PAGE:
Squidoo, Hubpages and Wizzley users make money through ad revenue and affiliate commissions. Many of us who come to these sites with basic writing skills are shy about sales lenses. We take a pussyfooting approach instead: we write on something we love, and include links to products that might interest our audience.
I call this second approach coincidental sales: you’re not writing a product review, just hoping that visitors will stop what they’re doing (reading your article) to buy. Obviously, this isn’t quite as effective as the direct sales approach, but there are ways to tweak it.
My very first two reliable sales lenses were my Thoth article, an essay on Egyptian mythology, which I’d divided up with some Amazon product thumbnails more as visual decoration than to sell anything, and my “How to take your pet on a plane” article, where I included a spotlight on a particular pet product I use.
In the former case, I learned that you can break sales modules “best practices” — a keyword-rich header or caption for search engines, a large picture and personalized review for people — if the textless thumbnail images are so puzzling, intriguing, or provocative that people tend to click on them. Another excellent example is posters or signs that obviously have funny captions, but are slightly too small to read. I shamelessly use a block of Zazzle “demotivational posters” on my Funny Signs lens for exactly this reason. (I don’t get many Zazzle sales, but at least I get clickouts). People click images. Surprisingly, they even click images which are decorative elements on the page. Getting them to Amazon is like getting people inside a department store — it won’t guarantee a sale, but it’s a start. And again, on Squidoo, clickouts boost lensrank.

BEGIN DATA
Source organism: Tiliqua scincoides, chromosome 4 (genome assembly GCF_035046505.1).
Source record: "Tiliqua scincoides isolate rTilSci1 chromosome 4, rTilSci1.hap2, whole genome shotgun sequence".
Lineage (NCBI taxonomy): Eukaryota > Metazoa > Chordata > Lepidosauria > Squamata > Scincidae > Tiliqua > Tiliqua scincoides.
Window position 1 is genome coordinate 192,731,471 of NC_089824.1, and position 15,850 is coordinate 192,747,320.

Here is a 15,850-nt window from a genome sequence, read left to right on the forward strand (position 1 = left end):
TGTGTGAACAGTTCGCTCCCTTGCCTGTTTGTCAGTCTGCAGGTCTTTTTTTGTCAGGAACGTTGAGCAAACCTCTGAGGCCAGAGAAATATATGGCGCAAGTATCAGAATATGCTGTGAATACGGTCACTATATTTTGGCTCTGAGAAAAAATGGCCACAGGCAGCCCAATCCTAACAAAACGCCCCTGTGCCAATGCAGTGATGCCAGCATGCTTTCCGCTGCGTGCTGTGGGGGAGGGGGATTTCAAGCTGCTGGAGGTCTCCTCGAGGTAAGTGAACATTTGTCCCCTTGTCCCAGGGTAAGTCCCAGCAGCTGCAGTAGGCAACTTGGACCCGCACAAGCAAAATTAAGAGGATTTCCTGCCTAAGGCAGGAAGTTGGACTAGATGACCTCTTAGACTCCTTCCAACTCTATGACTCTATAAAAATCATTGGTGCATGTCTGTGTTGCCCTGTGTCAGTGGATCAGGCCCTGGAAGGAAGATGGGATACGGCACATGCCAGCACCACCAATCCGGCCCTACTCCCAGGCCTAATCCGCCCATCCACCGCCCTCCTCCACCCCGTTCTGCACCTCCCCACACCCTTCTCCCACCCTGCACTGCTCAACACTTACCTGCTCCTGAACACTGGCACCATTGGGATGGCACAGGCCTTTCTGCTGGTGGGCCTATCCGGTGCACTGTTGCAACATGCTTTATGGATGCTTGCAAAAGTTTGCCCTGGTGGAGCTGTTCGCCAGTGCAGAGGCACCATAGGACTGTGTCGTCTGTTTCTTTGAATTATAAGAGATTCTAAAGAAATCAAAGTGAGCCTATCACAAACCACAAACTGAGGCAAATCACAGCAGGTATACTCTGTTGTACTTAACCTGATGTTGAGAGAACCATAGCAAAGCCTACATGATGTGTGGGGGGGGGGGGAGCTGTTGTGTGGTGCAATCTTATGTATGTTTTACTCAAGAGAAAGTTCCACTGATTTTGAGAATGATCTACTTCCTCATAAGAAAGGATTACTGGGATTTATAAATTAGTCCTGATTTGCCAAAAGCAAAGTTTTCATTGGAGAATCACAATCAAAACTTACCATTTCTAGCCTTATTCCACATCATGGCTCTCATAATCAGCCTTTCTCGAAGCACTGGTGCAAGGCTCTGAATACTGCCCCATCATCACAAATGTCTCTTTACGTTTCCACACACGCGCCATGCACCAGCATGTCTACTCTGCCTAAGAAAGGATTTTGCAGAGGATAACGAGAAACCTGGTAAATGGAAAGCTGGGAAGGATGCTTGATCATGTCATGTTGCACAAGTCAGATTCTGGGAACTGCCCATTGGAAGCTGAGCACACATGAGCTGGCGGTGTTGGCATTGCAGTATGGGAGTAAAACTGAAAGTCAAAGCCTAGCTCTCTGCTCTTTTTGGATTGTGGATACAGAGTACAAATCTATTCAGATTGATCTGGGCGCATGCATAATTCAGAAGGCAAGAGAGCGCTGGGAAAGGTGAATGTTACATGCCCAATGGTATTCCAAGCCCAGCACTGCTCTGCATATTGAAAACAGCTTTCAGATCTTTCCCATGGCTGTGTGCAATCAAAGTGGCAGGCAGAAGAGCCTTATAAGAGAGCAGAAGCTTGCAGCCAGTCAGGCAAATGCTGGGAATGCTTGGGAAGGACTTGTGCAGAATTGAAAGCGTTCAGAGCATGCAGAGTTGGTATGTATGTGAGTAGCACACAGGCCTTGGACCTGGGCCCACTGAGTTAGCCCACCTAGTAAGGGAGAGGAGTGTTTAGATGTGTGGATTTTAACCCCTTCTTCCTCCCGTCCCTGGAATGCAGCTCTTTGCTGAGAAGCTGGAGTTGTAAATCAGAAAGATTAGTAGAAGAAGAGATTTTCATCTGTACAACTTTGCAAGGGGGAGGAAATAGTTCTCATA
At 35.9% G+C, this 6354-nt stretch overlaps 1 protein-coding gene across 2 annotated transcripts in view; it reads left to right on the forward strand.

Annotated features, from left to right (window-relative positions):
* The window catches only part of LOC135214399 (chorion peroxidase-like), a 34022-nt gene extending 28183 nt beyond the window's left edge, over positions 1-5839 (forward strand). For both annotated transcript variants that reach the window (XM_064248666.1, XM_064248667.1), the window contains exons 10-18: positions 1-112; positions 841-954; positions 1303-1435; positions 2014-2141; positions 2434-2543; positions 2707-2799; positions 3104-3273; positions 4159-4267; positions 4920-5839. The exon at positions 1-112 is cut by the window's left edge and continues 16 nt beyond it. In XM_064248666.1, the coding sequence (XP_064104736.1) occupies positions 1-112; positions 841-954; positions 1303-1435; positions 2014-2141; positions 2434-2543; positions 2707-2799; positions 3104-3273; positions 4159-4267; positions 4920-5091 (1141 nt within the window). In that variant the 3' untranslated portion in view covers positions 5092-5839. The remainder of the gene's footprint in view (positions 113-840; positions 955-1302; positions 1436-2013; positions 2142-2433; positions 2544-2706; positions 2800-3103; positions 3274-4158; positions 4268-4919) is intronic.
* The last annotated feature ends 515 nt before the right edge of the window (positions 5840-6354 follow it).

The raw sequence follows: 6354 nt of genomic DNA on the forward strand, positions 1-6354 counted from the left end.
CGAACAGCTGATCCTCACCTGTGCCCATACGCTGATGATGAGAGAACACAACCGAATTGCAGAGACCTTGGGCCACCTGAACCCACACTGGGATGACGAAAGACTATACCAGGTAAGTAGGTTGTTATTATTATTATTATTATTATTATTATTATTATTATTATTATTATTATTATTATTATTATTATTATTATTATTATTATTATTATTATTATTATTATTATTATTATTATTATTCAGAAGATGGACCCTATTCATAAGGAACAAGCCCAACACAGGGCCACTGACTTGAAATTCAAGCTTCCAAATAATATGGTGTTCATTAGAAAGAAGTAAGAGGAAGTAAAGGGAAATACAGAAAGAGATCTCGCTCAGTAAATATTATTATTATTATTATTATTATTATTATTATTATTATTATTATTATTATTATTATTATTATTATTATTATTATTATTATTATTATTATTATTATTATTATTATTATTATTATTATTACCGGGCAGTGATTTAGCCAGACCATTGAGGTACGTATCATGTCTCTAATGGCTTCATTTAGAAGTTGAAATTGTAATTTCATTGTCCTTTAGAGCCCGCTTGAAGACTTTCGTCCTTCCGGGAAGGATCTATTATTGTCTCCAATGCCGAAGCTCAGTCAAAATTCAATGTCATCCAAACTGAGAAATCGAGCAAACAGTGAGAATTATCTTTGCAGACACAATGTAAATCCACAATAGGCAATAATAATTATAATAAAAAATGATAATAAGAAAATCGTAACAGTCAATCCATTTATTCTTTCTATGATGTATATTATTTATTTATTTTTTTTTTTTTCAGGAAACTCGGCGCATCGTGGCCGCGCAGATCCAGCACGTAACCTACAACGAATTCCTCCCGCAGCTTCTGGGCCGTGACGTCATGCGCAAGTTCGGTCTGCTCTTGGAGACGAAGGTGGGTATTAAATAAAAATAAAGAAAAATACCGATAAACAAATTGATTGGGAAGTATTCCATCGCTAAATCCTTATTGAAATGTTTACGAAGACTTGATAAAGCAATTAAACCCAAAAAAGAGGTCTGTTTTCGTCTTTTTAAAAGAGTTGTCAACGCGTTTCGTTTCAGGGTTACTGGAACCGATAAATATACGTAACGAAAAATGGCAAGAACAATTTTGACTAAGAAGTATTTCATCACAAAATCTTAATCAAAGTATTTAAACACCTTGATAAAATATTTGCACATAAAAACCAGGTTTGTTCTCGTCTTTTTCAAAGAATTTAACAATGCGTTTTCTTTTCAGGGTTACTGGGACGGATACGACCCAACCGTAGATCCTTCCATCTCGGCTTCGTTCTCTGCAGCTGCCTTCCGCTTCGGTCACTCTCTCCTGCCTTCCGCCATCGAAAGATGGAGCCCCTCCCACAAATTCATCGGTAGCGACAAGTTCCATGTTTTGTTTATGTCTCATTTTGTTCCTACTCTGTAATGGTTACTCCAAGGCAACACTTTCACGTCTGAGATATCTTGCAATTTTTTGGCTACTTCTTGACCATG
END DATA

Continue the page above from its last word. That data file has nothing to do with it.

The second lens I mentioned above, the “pets on a plane” lens, was useful in that it showed me there was a market for a particular product. Multiple “coincidental” purchases of the same product meant I should break the lens off and create an actual sales lens devoted to that product.